Yesterday I overheard the color wheel described as “scary.” I was intrigued. Scary isn’t a word I would use to describe it. I would probably describe the color wheel as easy or important or helpful or even awesome! At the time that her comment was made, I was with a large group of quilters. It was a great conversation-starter and I realized that many quilters and sewists don’t understand the color wheel. Listen up peeps, once you understand how it works, you’re going to love it. And use it!
So, what is the color wheel anyway? Well, it is usually made of cardboard and is a circular shape. Each color of the rainbow is represented on it in pie-shaped sections. The wheel shows the relationship between primary colors, secondary colors, complementary colors, etc. It is a valuable tool when it comes to picking colors for your next quilt project or for your next garment.
When I was in my early 20s, I decided to challenge myself with a more complicated quilt pattern. I don’t recall the name of it, but it was full of flying geese and various-sized stars. I spent a small fortune on the fabric for that quilt. It was all purchased from my local quilt shop and it was all from the same pastel fabric line. It was beautiful fabric. I worked on my piecing with that quilt for MONTHS! My end result of that project after some intense piecing? Basically, you couldn’t even see my piecing because the shade of the fabric was all the same. It all looked the same. My stars did not stand out. My flying geese were invisible. There was ZERO contrast. I felt like I had wasted my time and my piecing did not even show up. Had I learned anything? Yep! It was an important lesson in my quilting life. Quilts like that need contrast. From there on out, I considered color theory when buying fabric, not just grabbing what I was first drawn toward. Now don’t get me wrong, you definitely should buy fabric that you’re drawn to and that makes you happy, but sometimes it’s a good idea to throw a neutral, a dark, or a complementary color into the mix.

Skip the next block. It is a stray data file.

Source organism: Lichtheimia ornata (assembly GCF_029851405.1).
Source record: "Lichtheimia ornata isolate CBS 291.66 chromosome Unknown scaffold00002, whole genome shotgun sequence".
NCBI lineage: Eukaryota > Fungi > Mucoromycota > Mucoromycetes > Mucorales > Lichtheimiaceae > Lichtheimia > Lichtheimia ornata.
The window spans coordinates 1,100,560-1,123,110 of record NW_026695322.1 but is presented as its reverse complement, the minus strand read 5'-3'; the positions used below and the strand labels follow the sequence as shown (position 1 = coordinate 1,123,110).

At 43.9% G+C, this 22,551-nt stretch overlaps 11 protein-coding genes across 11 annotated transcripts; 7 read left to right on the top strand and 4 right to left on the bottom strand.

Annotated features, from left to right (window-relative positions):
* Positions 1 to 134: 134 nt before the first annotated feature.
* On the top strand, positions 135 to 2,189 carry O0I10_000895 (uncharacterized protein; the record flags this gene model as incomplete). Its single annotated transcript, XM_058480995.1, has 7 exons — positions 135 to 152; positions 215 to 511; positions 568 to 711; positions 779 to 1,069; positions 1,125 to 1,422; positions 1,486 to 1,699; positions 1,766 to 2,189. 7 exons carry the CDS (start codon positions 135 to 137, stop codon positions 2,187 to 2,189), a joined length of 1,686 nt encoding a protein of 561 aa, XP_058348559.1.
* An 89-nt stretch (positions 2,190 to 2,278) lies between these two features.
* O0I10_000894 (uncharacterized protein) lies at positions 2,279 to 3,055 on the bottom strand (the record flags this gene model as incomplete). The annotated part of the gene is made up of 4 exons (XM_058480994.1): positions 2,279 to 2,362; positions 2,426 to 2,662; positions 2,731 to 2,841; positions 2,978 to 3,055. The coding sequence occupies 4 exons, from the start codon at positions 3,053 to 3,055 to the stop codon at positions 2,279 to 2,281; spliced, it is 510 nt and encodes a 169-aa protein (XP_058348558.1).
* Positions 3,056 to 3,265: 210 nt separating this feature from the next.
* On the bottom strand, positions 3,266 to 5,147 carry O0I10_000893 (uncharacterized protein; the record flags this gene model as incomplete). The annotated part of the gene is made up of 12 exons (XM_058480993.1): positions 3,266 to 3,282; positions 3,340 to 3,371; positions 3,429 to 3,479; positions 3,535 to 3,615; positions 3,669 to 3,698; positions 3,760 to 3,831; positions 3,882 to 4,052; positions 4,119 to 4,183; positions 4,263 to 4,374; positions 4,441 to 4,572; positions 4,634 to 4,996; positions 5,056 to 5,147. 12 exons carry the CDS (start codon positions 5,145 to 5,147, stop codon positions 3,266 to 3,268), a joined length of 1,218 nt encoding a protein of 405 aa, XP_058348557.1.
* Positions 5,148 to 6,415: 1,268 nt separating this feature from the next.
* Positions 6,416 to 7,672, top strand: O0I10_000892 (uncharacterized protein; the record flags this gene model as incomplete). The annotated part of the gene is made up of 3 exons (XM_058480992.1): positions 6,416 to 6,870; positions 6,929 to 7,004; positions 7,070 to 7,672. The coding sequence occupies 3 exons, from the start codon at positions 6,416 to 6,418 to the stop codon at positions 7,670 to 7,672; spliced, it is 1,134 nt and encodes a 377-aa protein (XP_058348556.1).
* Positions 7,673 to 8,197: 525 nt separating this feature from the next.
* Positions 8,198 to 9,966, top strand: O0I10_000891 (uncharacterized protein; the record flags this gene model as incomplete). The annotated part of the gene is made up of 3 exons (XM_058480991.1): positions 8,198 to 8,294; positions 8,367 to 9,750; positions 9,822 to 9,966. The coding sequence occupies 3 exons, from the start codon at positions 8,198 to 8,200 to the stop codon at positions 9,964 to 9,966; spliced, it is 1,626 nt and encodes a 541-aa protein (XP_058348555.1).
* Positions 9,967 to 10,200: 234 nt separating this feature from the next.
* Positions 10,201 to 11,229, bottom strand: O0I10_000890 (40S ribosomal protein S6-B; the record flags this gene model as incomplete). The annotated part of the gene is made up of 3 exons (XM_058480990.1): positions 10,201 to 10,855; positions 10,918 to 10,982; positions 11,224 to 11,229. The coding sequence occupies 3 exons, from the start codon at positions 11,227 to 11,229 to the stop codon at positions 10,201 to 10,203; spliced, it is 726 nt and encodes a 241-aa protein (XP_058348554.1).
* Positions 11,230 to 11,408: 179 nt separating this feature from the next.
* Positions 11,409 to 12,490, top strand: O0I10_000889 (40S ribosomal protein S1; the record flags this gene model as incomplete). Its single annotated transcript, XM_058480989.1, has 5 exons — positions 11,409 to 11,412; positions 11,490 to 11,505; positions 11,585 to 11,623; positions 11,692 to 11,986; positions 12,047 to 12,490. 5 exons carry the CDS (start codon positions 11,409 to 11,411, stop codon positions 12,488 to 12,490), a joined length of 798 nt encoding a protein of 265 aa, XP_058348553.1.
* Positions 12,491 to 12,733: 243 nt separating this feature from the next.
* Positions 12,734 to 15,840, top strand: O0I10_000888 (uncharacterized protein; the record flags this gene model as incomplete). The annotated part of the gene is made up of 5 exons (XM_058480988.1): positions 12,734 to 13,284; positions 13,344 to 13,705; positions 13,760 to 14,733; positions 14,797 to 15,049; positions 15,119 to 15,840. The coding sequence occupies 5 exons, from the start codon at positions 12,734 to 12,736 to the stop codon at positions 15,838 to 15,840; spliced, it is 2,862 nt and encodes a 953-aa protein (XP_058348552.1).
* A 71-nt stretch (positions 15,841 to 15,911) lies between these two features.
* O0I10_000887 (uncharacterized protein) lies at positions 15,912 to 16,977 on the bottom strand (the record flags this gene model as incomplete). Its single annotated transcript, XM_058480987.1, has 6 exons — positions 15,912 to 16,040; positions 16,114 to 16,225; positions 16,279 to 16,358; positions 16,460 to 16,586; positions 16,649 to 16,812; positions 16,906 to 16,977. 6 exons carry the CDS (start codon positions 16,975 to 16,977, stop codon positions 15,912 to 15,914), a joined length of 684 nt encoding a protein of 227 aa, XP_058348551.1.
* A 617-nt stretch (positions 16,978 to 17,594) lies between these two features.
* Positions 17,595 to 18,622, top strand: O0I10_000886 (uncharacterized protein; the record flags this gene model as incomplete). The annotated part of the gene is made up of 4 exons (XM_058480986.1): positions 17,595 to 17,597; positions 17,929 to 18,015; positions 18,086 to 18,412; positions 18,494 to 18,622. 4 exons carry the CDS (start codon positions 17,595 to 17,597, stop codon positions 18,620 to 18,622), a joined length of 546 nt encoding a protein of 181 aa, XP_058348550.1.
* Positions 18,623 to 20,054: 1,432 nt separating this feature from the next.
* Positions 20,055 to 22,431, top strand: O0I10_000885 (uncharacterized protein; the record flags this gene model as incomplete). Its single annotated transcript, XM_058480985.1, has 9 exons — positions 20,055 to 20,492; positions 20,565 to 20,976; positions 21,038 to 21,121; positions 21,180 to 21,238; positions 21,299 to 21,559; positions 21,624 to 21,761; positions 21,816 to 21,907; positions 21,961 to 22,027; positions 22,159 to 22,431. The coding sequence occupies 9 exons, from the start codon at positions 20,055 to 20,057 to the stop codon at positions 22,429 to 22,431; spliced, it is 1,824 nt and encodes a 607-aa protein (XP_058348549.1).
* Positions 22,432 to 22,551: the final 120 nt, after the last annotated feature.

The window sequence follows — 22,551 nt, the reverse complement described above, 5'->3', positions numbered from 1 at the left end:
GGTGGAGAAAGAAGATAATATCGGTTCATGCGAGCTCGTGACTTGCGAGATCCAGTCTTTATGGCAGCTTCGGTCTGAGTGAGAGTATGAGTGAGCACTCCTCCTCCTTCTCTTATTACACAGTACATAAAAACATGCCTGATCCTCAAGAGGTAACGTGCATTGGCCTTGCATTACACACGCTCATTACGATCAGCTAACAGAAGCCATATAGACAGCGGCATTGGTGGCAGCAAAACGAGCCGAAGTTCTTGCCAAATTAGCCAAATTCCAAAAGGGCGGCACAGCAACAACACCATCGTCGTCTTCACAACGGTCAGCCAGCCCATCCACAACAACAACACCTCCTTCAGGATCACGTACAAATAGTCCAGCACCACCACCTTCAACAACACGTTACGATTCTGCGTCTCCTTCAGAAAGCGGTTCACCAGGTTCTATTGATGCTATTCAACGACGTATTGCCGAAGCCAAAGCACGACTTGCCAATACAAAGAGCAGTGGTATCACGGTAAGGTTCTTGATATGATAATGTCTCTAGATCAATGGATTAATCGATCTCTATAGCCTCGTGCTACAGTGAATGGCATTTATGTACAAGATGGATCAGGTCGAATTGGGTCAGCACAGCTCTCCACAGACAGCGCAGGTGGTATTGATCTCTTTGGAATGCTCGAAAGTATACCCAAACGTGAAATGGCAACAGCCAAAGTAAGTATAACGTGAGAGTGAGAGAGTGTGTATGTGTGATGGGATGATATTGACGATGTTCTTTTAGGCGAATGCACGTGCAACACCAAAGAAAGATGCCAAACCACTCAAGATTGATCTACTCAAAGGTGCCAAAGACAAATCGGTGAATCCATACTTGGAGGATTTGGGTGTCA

How does the color wheel work? It demonstrates which colors work in harmony with each other. If you want colors that complement each other you can pick colors that are directly across from each other on the wheel, like red and green or violet and yellow. What if you want a mono-chromatic color scheme? The wheel teaches you about shade, tint, and tones of one color. An analogous color scheme would be using colors that are adjacent to each other on the wheel. A diad color scheme would be using colors that are two spaces apart from each other on the color wheel. Example: yellow and green. A triad color scheme is using colors that are three spaces away from each other. A tetrad color scheme is using colors that are four spaces away from each other. If you’ve ever wondered how artists and designers come up with the perfect color schemes – this is it. They use a color wheel and know a bit about color theory.
Don’t be intimidated. It is a very easy concept and I know without a doubt that it can help you pick the fabric for your next project, whatever that may be. Play around with it and the idea of mixing and matching your favorite colors and your not-so-favorite colors. Drag out a box of crayons and do a bit of coloring with some inspiration from the color wheel. I bet you’ll be surprised how quickly it starts to make sense and how your colors stand out. Tomorrow morning when you’re deciding what to wear for the day, I wouldn’t be surprised if some color theory popped into your head and helps you decide on an outfit because once you’re awakened to color theory, you use it with everything. Good luck my little color fledglings! Have fun exploring color!
‘Til next time,